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He feared that the downed trees blocking the road would prevent him from doing his duty, but there was a larger task awaiting him.
“Gary! We need you here right now!” The dispatcher’s voice on the phone jarred me awake. Rain and wind rattled the windows something fierce.
My bedroom seemed darker than normal. I searched for the clock on my nightstand, but couldn’t find it. The heck with it. I had to get to work. They wouldn’t be calling if it wasn’t an emergency.
“I’m on my way,” I said, swinging my legs out of bed. “Be there in ten.”
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I found my closet, grabbed a pair of work jeans, a shirt and my tool belt. I pushed my arm through a sleeve and felt a familiar surge of adrenaline. People were counting on me. That’s just the way the job is when you work for the electric company. Most people stay inside in a storm. We go out.
I felt for my watch, billfold, keys and cell phone on the dresser. Then kissed my wife, Debbie, goodbye. “I’ll be back as soon as I can,” I said.
“Be careful out there,” she said. “I’ll be praying.”
So will I, "I thought.
Outside, the rain was beginning to let up some. I was glad for that. All the sooner I’d be able to get folks’ power back on.
I’m with the White River Valley Electric Cooperative deep in the Ozarks. The power goes out a lot up in the mountains and we scramble when it does. And this was no ordinary storm. The aftermath of Hurricane Ike had hit us. We thought it might not. Now lines were down all across the county.
I jumped in my Ford Ranger pickup and fired up the ignition. The dashboard clock read 5:10 A.M. I live less than five miles from the main office. I’d be there by twenty after, maybe sooner, and get my assignment.
I pulled out onto State Hwy 160, a two-lane road, the only one into town, and headed west, the truck picking up speed. But...what was that in the road? My headlights shone on a tree that had fallen smack across both lanes. I stopped and flipped on my flashers. Got out to examine the tree.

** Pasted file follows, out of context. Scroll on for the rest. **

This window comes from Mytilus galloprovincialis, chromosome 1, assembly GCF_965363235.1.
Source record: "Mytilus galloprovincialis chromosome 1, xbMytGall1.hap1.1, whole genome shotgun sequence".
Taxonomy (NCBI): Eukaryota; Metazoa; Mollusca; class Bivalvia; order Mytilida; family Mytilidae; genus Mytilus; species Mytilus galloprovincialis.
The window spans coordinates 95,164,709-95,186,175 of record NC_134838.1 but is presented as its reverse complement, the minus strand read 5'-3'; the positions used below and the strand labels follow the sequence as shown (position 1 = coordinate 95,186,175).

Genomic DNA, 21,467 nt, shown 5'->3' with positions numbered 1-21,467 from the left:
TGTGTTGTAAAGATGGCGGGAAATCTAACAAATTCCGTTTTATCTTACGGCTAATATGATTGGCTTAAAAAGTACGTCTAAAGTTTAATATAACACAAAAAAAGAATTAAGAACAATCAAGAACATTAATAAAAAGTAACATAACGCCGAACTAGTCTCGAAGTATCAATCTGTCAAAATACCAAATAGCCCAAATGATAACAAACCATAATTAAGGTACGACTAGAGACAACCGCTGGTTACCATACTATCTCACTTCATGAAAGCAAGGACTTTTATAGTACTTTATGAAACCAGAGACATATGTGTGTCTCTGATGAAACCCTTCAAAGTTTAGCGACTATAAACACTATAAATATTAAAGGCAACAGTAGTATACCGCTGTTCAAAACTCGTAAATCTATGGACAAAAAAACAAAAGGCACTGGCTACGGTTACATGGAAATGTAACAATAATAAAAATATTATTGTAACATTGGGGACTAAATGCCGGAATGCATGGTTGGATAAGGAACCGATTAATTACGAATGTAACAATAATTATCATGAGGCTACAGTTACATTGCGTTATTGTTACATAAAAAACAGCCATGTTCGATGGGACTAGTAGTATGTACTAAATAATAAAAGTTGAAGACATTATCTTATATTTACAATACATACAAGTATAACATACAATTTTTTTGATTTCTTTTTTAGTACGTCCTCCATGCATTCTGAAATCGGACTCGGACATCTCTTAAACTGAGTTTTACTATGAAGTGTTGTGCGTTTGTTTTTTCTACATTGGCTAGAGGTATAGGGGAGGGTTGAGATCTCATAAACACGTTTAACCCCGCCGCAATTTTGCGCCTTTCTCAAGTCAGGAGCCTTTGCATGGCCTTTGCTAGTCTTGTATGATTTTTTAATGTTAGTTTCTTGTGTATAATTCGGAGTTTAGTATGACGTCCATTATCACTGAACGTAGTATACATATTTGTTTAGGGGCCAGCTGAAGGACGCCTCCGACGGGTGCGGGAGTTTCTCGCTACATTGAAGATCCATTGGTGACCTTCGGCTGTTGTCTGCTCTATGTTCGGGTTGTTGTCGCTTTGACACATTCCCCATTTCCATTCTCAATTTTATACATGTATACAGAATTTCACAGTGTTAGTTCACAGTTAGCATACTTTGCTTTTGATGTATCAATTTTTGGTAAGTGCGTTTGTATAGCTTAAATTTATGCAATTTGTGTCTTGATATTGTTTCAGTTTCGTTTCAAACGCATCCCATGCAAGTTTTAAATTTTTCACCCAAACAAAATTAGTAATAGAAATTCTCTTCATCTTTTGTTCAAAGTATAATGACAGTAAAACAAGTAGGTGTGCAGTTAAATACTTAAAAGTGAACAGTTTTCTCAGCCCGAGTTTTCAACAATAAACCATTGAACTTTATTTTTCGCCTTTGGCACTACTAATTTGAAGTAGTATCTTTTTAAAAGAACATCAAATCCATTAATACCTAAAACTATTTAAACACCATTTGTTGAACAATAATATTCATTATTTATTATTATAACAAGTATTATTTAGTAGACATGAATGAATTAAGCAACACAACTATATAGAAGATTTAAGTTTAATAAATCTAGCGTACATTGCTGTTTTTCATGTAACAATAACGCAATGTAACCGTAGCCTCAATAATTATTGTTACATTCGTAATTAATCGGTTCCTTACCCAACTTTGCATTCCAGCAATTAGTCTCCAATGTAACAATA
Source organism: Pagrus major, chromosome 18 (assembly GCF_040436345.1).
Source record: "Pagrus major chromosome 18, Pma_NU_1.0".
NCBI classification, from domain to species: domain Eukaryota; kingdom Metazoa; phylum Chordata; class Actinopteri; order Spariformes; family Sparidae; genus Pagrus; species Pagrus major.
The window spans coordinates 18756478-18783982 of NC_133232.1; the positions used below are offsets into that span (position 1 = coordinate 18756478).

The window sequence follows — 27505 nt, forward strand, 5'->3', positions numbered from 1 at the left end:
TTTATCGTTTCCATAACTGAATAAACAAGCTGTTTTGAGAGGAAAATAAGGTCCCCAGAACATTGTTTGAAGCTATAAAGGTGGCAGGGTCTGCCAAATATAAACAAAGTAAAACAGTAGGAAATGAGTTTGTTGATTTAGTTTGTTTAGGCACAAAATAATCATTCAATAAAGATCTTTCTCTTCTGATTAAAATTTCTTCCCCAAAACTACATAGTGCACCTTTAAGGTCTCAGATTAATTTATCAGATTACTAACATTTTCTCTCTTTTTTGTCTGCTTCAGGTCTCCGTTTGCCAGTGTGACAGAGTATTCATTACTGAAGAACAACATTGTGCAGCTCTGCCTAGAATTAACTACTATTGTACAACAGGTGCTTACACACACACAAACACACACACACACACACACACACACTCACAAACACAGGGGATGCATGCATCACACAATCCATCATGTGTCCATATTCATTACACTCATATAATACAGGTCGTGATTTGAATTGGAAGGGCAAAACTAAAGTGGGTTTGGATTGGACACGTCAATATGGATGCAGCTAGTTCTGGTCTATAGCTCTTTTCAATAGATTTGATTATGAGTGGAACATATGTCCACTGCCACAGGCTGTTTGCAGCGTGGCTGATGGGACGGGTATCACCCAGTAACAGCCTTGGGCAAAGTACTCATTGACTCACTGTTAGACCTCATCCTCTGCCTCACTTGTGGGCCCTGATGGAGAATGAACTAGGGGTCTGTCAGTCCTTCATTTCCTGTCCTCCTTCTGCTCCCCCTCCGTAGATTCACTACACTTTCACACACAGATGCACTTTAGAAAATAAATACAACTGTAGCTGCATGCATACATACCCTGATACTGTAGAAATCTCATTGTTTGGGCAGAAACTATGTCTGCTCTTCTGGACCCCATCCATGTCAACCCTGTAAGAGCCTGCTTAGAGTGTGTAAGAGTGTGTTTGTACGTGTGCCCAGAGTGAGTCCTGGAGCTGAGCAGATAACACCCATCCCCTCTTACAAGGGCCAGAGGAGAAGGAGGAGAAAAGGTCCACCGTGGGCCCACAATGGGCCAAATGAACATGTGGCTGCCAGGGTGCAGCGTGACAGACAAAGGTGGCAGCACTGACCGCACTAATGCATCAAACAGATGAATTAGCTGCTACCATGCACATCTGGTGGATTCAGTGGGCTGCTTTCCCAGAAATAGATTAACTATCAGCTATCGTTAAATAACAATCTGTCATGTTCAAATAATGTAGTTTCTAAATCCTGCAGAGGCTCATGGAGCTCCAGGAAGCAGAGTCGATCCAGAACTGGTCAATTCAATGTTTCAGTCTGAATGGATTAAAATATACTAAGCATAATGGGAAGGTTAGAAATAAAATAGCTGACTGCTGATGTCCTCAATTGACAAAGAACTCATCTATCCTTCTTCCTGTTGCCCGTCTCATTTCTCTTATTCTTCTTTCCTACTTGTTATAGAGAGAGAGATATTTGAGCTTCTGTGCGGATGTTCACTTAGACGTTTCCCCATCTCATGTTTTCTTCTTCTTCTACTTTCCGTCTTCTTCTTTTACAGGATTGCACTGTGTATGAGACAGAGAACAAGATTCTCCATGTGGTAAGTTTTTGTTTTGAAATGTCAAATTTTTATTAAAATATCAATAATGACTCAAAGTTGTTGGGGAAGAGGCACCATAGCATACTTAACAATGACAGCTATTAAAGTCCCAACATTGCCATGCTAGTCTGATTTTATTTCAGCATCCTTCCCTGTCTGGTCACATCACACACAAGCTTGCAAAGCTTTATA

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I’m a big guy, six-foot-four, 280 pounds. But the tree was way too large for me to lift. In fact, it looked like there was more than one tree down, almost as if they’d been placed there, completely blocking my way. Funny, I thought. These trees are bigger than the rest, like they don’t belong here.
I got the dispatcher on my cell and explained the situation to him. “Is there someone who could swing by and pick me up?” I pleaded.
“No,” he said. “Everyone is out working. Just get here as fast as you can. I’ll give the highway department a head’s up about the trees.”
I hung up, frustrated. How on earth was I going to get to the office? I could take a maze of county roads, but there was no telling what condition they’d be in. The last thing I wanted to do was get stuck. I’d be totally useless then.
Only one other option: Backtrack to State Hwy J, then loop around on Hwy T. It would take at least 40 minutes, maybe more, and there could be flooding. Still, what choice did I have?
I climbed in the truck and headed back the way I’d come.